In addition to the human fatalities, 1,278 livestock and 47,389 poultry were killed, respectively. Agriculture was impacted significantly, with the storm destroying what may have been the largest "citrus crop in the history of the industry". Approximately 6% of oranges and 18% of grapefruit were ruined, respectively. Harvesting the remaining crops was delayed until mid-October due to inundated groves. Communications also suffered severely. Throughout the state, 32,000 households were left without telephone service and 400 poles were broken and about 2,500 others leaning. Then-Governor of Florida John W. Martin estimated that 15,000 families were left homeless in Palm Beach County alone. Additionally, about 11,500 families would need to be "re-established", according to Governor Martin. The American Red Cross official disaster report assessed that the storm damaged or demolished about 32,400 strucutres in Florida.
The storm produced nearly 6 in (150 mm) of rainfall in the vicinity of Homestead, leaving high water that damaged some truck crops and shrubbery. In Miami, sustained winds reached 60 mph (97 km/h), generally confining damage to awnings, plate-glass windows, trees, and vegetation, while interrupting electrical and telegraph services. Heavy rainfall damaged some homes and offices and left some streets in southern Miami impassable.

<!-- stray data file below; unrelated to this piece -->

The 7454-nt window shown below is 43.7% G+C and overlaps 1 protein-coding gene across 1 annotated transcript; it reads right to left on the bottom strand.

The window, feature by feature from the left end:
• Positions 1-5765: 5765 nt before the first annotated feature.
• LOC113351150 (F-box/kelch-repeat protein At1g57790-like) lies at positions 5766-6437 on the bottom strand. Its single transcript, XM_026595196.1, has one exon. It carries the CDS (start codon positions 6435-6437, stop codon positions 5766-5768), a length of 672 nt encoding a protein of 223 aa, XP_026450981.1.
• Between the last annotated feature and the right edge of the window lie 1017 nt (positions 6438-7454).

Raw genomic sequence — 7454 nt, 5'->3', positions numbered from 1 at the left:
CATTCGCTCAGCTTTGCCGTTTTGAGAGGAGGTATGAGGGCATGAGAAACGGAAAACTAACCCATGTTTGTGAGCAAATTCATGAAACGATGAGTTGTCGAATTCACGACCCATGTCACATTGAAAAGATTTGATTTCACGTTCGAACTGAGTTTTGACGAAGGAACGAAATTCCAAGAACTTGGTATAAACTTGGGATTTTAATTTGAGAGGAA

The Florida East Coast Railway Station in Hallandale Beach sustained almost complete destruction. Nearby, winds damaged windows and roofs in Fort Lauderdale and Hollywood, but caused minor impact overall. In the former, the storm downed power lines, telephone wires, and trees, and destroyed car garages, while also deroofing some buildings. Storm surge and abnormally high tides inundated portions of coastal roads in the vicinity of Las Olas Boulevard and left sand on the road along the coast to the north of Fort Lauderdale, though little damage occurred to the roadways themselves. Furthermore, the hurricane killed two people in the city. In Pompano Beach, the Pompano Theater suffered severe damage, while Kester Building, a drug store, and a grocery store experienced impact but to a lesser extent. Effects from the storm in Deerfield Beach resulted in the demolition of nearly all small frame houses, the post office, and an entire business block, while several citizens estimated that the hurricane destroyed about half of all homes. Strong winds also blew a freight train off its tracks. An eight-year-old boy drowned in a ditch near where his family sought refugee, while 51 additional people suffered injuries throughout Broward County.